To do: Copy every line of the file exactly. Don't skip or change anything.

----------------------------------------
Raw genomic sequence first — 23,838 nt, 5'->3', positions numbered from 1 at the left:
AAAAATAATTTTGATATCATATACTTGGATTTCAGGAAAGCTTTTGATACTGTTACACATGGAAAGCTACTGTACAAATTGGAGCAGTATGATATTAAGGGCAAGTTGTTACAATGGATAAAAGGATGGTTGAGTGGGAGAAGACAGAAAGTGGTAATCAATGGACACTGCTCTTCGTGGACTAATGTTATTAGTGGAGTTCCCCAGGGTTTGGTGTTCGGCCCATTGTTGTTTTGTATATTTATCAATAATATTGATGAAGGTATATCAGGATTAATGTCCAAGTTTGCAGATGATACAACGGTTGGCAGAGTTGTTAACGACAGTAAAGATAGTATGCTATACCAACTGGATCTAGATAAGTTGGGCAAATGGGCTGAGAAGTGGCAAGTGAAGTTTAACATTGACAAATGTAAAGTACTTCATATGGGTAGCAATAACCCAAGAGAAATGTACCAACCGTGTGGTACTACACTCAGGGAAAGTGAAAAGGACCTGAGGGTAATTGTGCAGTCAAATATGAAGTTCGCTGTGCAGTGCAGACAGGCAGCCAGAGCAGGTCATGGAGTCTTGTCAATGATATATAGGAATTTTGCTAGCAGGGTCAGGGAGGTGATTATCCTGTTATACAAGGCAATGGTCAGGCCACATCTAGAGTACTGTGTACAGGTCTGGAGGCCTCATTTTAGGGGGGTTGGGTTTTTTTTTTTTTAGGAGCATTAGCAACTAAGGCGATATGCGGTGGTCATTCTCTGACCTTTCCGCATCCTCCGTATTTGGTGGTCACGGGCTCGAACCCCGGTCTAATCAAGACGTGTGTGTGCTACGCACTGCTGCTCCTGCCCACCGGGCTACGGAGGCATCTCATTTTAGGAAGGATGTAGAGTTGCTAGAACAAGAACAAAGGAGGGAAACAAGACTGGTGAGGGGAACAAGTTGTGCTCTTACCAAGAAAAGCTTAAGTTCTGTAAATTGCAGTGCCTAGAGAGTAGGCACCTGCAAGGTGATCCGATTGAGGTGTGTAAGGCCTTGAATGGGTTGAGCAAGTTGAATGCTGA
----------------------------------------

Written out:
Raw genomic sequence first — 23,838 nt, 5'->3', positions numbered from 1 at the left:
AAAAATAATTTTGATATCATATACTTGGATTTCAGGAAAGCTTTTGATACTGTTACACATGGAAAGCTACTGTACAAATTGGAGCAGTATGATATTAAGGGCAAGTTGTTACAATGGATAAAAGGATGGTTGAGTGGGAGAAGACAGAAAGTGGTAATCAATGGACACTGCTCTTCGTGGACTAATGTTATTAGTGGAGTTCCCCAGGGTTTGGTGTTCGGCCCATTGTTGTTTTGTATATTTATCAATAATATTGATGAAGGTATATCAGGATTAATGTCCAAGTTTGCAGATGATACAACGGTTGGCAGAGTTGTTAACGACAGTAAAGATAGTATGCTATACCAACTGGATCTAGATAAGTTGGGCAAATGGGCTGAGAAGTGGCAAGTGAAGTTTAACATTGACAAATGTAAAGTACTTCATATGGGTAGCAATAACCCAAGAGAAATGTACCAACCGTGTGGTACTACACTCAGGGAAAGTGAAAAGGACCTGAGGGTAATTGTGCAGTCAAATATGAAGTTCGCTGTGCAGTGCAGACAGGCAGCCAGAGCAGGTCATGGAGTCTTGTCAATGATATATAGGAATTTTGCTAGCAGGGTCAGGGAGGTGATTATCCTGTTATACAAGGCAATGGTCAGGCCACATCTAGAGTACTGTGTACAGGTCTGGAGGCCTCATTTTAGGGGGGTTGGGTTTTTTTTTTTTTAGGAGCATTAGCAACTAAGGCGATATGCGGTGGTCATTCTCTGACCTTTCCGCATCCTCCGTATTTGGTGGTCACGGGCTCGAACCCCGGTCTAATCAAGACGTGTGTGTGCTACGCACTGCTGCTCCTGCCCACCGGGCTACGGAGGCATCTCATTTTAGGAAGGATGTAGAGTTGCTAGAACAAGAACAAAGGAGGGAAACAAGACTGGTGAGGGGAACAAGTTGTGCTCTTACCAAGAAAAGCTTAAGTTCTGTAAATTGCAGTGCCTAGAGAGTAGGCACCTGCAAGGTGATCCGATTGAGGTGTGTAAGGCCTTGAATGGGTTGAGCAAGTTGAATGCTGA